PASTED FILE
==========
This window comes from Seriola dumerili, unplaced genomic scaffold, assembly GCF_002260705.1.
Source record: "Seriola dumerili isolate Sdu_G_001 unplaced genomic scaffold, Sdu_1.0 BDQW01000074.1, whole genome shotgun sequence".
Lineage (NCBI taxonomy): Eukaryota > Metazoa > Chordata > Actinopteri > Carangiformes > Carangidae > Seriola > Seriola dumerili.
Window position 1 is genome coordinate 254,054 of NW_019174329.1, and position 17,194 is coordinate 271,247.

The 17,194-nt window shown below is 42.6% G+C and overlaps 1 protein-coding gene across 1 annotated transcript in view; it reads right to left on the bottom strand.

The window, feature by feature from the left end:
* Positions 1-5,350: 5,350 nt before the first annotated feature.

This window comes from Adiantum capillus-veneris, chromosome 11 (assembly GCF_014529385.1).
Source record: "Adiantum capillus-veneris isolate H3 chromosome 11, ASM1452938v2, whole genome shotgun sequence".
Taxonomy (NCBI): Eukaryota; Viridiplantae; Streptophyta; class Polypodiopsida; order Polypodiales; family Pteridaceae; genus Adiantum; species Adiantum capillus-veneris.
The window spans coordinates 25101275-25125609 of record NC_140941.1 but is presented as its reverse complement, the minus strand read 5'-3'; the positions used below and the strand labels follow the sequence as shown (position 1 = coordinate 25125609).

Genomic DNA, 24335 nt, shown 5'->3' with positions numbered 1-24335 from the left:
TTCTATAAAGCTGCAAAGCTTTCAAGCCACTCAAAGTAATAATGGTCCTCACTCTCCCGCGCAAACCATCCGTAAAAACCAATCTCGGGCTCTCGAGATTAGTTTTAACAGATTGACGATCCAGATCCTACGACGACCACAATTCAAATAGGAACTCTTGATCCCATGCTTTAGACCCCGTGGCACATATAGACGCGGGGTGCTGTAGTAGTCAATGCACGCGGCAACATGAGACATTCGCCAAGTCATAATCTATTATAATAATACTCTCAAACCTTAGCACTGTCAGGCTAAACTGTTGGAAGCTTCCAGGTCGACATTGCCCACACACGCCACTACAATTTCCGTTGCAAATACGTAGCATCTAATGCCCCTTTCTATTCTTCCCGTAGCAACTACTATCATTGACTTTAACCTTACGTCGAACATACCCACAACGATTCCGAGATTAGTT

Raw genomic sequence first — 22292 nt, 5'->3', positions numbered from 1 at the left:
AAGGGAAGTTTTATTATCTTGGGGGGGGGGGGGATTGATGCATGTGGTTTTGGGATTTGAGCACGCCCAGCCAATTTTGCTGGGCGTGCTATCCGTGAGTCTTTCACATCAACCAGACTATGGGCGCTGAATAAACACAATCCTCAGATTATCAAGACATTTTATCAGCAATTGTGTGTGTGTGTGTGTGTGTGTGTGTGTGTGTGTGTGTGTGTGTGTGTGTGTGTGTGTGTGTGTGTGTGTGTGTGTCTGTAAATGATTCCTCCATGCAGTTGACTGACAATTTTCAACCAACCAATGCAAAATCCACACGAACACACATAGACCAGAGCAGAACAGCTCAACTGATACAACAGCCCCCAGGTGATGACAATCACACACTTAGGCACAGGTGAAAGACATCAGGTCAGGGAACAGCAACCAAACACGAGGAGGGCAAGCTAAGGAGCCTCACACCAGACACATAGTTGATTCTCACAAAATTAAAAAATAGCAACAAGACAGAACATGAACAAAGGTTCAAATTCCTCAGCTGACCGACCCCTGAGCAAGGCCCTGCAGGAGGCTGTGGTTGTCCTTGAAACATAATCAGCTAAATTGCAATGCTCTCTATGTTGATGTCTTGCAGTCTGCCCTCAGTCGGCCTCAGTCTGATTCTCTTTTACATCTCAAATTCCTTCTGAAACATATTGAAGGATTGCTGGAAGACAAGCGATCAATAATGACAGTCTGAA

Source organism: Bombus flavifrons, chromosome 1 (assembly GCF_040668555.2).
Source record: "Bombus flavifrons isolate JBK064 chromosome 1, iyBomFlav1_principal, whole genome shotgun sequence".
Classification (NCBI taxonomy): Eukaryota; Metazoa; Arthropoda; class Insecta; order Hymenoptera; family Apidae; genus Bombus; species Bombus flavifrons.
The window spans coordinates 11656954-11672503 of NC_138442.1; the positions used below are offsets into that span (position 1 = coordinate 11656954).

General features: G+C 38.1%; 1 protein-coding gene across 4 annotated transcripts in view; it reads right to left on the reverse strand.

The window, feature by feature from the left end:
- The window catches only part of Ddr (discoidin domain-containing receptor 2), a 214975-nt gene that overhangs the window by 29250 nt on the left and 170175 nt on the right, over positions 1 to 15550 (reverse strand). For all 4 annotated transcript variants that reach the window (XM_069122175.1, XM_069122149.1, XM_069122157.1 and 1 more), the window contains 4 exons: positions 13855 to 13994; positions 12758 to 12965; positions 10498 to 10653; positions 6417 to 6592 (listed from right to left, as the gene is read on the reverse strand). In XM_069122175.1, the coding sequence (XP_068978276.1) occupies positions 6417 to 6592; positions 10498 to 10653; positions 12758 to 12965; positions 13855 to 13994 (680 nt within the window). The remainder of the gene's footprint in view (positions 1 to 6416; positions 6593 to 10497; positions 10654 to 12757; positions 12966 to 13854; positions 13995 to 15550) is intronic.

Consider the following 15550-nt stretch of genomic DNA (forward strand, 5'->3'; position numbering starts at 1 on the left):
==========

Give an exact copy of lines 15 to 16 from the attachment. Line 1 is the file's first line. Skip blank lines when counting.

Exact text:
AAGGGAAGTTTTATTATCTTGGGGGGGGGGGGGATTGATGCATGTGGTTTTGGGATTTGAGCACGCCCAGCCAATTTTGCTGGGCGTGCTATCCGTGAGTCTTTCACATCAACCAGACTATGGGCGCTGAATAAACACAATCCTCAGATTATCAAGACATTTTATCAGCAATTGTGTGTGTGTGTGTGTGTGTGTGTGTGTGTGTGTGTGTGTGTGTGTGTGTGTGTGTGTGTGTGTGTGTGTGTGTGTCTGTAAATGATTCCTCCATGCAGTTGACTGACAATTTTCAACCAACCAATGCAAAATCCACACGAACACACATAGACCAGAGCAGAACAGCTCAACTGATACAACAGCCCCCAGGTGATGACAATCACACACTTAGGCACAGGTGAAAGACATCAGGTCAGGGAACAGCAACCAAACACGAGGAGGGCAAGCTAAGGAGCCTCACACCAGACACATAGTTGATTCTCACAAAATTAAAAAATAGCAACAAGACAGAACATGAACAAAGGTTCAAATTCCTCAGCTGACCGACCCCTGAGCAAGGCCCTGCAGGAGGCTGTGGTTGTCCTTGAAACATAATCAGCTAAATTGCAATGCTCTCTATGTTGATGTCTTGCAGTCTGCCCTCAGTCGGCCTCAGTCTGATTCTCTTTTACATCTCAAATTCCTTCTGAAACATATTGAAGGATTGCTGGAAGACAAGCGATCAATAATGACAGTCTGAA

Source organism: Bombus flavifrons, chromosome 1 (assembly GCF_040668555.2).